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{taken from the book You Can Handle Them All: Bullying & Cyberbullying Special Edition}

I. BEHAVIOR: Specific attitudes and actions of this student at home and/or at school.

  1. Exhibits destructive emotion toward particular people who have things this student wants: An award, an opportunity, praise, friendships, possessions, etc.
  2. May pick one person as a target—and stay on that target continuously.
  3. His or her choice of target is often misdirected.
  4. May try to prevent a friend from having other friendships. Even though the jealous student has other relationships, he or she will resent any the friend has. If the friend succumbs to the jealous student’s demands, the jealous student has made the friend a possession. {Tweet this}
  5. Is indiscriminate. The trivial can provoke as much wrath as the significant.
  6. Will seldom say what he or she will do to solve the problem, but may freely tell what the other can and cannot do—and make it clear that simply making an effort to comply is not good enough.

II. EFFECTS: How behavior affects teachers, peers, support staff, and the school learning environment.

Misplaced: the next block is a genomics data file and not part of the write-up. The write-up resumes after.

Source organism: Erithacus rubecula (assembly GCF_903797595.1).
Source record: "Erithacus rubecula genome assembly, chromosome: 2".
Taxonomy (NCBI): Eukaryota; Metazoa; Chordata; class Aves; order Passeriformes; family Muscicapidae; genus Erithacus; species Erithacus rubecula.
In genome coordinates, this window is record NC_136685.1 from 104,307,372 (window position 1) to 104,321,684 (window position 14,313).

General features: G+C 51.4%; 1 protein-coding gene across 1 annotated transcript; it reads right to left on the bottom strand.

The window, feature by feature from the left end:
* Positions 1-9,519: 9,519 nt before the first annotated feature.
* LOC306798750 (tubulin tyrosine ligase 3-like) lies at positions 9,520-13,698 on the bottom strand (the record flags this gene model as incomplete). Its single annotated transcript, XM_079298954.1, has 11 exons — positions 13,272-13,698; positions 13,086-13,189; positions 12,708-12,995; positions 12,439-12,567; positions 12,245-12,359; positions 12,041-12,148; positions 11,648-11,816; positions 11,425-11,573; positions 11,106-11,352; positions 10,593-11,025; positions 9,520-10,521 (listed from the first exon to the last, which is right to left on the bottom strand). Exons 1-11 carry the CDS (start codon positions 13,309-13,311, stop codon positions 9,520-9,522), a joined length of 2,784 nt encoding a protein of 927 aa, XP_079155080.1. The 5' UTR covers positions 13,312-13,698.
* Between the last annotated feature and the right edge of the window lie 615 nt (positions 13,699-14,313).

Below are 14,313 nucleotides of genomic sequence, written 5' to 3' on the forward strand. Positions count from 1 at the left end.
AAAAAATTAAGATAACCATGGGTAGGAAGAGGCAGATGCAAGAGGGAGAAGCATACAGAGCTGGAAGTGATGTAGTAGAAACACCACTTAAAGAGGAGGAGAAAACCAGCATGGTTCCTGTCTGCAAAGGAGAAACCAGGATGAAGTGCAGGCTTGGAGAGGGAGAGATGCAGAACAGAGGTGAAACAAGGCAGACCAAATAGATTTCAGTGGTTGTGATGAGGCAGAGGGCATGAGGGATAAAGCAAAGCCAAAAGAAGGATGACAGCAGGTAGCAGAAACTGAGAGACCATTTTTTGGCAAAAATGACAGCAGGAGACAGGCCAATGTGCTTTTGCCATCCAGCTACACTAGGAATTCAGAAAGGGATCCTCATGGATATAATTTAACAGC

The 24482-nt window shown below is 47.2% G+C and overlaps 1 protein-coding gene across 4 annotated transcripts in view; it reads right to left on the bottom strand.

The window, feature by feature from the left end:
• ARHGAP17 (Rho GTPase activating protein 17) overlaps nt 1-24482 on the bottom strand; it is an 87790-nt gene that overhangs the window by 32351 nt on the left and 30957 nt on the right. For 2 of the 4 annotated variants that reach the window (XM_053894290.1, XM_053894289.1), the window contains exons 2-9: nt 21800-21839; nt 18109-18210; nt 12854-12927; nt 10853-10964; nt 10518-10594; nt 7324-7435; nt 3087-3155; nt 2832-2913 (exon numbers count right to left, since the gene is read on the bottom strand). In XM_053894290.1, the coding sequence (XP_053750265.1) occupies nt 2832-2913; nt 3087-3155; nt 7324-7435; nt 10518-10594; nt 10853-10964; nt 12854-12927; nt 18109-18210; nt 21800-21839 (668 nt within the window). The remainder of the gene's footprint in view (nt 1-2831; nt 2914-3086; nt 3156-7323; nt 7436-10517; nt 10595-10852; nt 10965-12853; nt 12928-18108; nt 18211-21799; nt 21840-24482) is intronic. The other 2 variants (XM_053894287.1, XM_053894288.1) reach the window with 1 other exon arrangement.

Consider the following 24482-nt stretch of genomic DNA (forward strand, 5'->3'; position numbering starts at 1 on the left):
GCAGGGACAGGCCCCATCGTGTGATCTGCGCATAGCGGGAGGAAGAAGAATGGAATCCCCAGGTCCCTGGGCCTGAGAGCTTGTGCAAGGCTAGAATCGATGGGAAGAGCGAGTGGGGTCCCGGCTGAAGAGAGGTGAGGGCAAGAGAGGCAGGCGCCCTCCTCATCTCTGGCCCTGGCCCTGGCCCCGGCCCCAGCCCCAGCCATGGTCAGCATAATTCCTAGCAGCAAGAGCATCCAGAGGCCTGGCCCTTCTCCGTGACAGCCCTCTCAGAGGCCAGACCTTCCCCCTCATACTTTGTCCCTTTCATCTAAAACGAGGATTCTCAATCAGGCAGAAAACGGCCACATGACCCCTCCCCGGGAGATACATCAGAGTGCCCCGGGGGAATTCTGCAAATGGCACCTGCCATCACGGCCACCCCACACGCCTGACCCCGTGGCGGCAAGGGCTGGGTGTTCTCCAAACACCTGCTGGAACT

1. The target of the jealousy, and the target’s friends, are hurt.
  2. Achievement is often affected because the jealous person tries to block the target’s attempts to achieve.
  3. An increasing feeling of rejection develops among the target and his or her associates.


    • Identify causes of misbehavior.
    • Pinpoint student needs being revealed.
    • Employ specific methods, procedures, and techniques at school for getting the student to modify or change his or her behavior.
  1. Primary causes of misbehavior:
    • Power: Jealousy is the result of a desire to possess and control.
    • Revenge: This student seeks to punish people who have things he or she wants or people he or she cannot control or possess.
  2. Primary needs being revealed:
    • Sexuality/Relationships: This student is seeking relationships and status within these relationships.
    • Escape from Pain: This student experiences intense and painful emotions as a result of jealousy. He or she attempts to escape these feelings by trying to either punish or control others.
  3. Secondary needs being revealed:
    • Affiliation: The guidance of a caring adult can help this student deal with his or her jealousy.
    • Status: The jealous student desperately wants to be somebody. Helping this student give up the jealousy and achieve on his or her own is the first step.
    • Achievement: Once this student can achieve on his or her own, jealousy of other achievers will diminish.
    • Power: Jealousy renders this student totally powerless. Giving up the jealousy will help restore power over himself or herself.
  4. We can begin by understanding that some jealousy is rational. A student may have cause to be jealous—sometimes because someone else is actually trying to make him or her feel that way.

Free book excerpt with 13 more ACTIONS and 4 COMMON MISTAKES!

Handled this behavior in the past? Share your experience in the comment section below…

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